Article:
I don't read a lot of nonfiction.

But Erik Larson's books read like novels.

He's an excellent writer. He choses historical events that contain a compelling story. He fills the books with details that bring the time, place, and people to life. He does an enormous amount of research.

I loved Larson's The Devil in the White City: Murder, Magic, and Madness at the Fair that Changed America, a story about the Chicago world's fair and the convergence of
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Jeffrey Keeten
Dec 15, 2015 Jeffrey Keeten rated it really liked it
”He saw the body of the torpedo moving well ahead of the wake, through water he described as being ‘a beautiful green.’ The torpedo ‘was covered with a silvery phosphorescence, you might term it, which was caused by the air escaping from the motors.’

He said, ‘It was a beautiful sight.’”


 photo Lusitania_zpsytucrr7b.jpg
The last known photo of the Lusitania.

The term unsinkable had been obliterated from references regarding great ocean liners after the Titanic sunk in 1912. The impossible had already happened. In 1915 the Lusitan
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Stephanie
4 stars. Great book on the sinking of the Lusitania which brings people and events alive!

I am going to keep this short, as over 6,600 others have reviewed this fabulous work on GR!

Overview
May 7, 1915 - The Lusitania was torpedoed off the coast of Ireland by a German submarine. It sank in 18 minutes. Of the known 1,960 people on board, 767 survived and 1,193 perished.

The Lusitania was carrying a large number of Americans (including women and children). The sinking of the Lusitania and resulting
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Will Byrnes
Dead Wake is named a 2015 notable non fiction book by the Washington Post

The track lingered on the surface like a long pale scar. In maritime vernacular, the trail of fading disturbance, whether from ship or torpedo, was called a “dead wake.”
On May 7, 1914, only a few years after that most famous of ocean-liners had had an unfortunate encounter with an iceberg on its maiden voyage, RMS Lusitania, popularly referred to as “Lucy,” having already crossed the Atlantic dozens of times, this time c
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Elyse
Feb 23, 2016 Elyse rated it it was amazing
Wow....
This is an all-embracing historical heartbreak story....a tragedy that could have been
avoided. The seas were a war zone ..

Right from the start, we learn that their were delays leaving New York...( America was not yet at war yet in May, 1915, against Germany).
Red flag warnings were everywhere. They were suppose to run the ship on 4 engines, but got by with 3.
The German government warned Americans that traveling on trans-Atlantic wasn't safe.
Other safety conditions like respect for fog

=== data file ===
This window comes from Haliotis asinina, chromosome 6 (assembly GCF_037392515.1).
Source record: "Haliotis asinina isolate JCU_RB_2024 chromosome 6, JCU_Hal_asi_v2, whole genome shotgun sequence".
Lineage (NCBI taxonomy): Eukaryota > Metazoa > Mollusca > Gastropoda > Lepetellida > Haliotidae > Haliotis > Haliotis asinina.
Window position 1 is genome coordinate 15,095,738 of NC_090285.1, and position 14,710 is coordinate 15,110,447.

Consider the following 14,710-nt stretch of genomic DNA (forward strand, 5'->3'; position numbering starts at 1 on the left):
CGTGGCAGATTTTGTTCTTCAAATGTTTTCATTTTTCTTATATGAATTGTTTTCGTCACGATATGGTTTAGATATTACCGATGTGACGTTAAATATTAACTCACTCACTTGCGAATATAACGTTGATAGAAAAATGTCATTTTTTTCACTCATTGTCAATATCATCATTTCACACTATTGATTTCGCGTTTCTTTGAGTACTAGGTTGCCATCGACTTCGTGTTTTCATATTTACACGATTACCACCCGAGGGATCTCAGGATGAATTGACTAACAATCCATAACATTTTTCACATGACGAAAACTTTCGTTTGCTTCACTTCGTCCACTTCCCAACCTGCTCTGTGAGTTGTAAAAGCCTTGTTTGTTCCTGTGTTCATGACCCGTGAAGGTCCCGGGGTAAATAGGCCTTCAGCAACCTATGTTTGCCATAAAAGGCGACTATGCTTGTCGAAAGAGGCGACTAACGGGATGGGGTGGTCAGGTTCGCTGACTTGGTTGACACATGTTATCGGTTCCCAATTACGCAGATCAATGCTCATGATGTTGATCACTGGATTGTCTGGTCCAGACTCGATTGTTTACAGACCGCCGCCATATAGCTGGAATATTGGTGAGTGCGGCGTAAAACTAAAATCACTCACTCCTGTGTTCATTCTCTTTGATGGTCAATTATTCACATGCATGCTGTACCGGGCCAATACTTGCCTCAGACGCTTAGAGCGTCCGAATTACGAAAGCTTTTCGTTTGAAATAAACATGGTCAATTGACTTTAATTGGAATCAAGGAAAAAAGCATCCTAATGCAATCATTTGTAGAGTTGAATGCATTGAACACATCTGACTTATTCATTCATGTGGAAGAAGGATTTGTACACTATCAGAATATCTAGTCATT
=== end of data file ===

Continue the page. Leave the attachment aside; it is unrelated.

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Chrissie
Stuffed with details. Are there too many?

I continue.

******************************************

I feel guilty giving this book only three stars, but that reflects my honest reaction. It is interesting. It is accurate. It is extensively researched. It is about an event, the torpedo sinking of the British steamship passenger liner, the Lusitania, in 1915 by a German submarine. The death toll came to 1,198 persons, including passengers, crew and 3 German stowaways. There were 1,962 on board. Only 764
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Carol

The Hook - Many years ago I read A Night to Remember by Walter Lord about the tragic sinking of the unsinkable Titanic. After this I’m certain I read a book about the Lusitania though for the life of me I can’t remember if it was fiction or not. When I heard that one of my favorite authors, Eric Larson was going to cover this subject in Dead Wake: The Last Crossing of the Lusitania I was in. My sincere thanks to the publisher, Crown, for trusting me with an e-galley of the pre-published work.

Th
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Carol
Nov 05, 2015 Carol rated it really liked it
Informative: My first Erik Larson novel turned out to be quite the educational experience beginning with the significance of the title DEAD WAKE.....the disturbance (or track) a torpedo leaves behind on the water in route to its destination....and, I also now know that of the Lusitania's 1,959 passengers and crew on board May 7, 1915, (nearly 100 years ago) only 764 survived...600 were never found and 123 American's were among the dead. (three German stowaways also perished)

Interesting: Larson's

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Pamela
“As I began reading into the subject, and digging into archives in America and Britain, I found myself intrigued . . . In short, I was hooked.”

Most everything I knew about the Lusitania/WWI (gleaned from public school and collegian textbooks) has turned out to be watered down half-truths, at best. After reading “Dead Wake” I could almost hear Paul Harvey saying, with a nod of approval: “Now you know the rest of the story.”

“Dead Wake,” is phenomenally superb! It’s captivating, insightful, atmos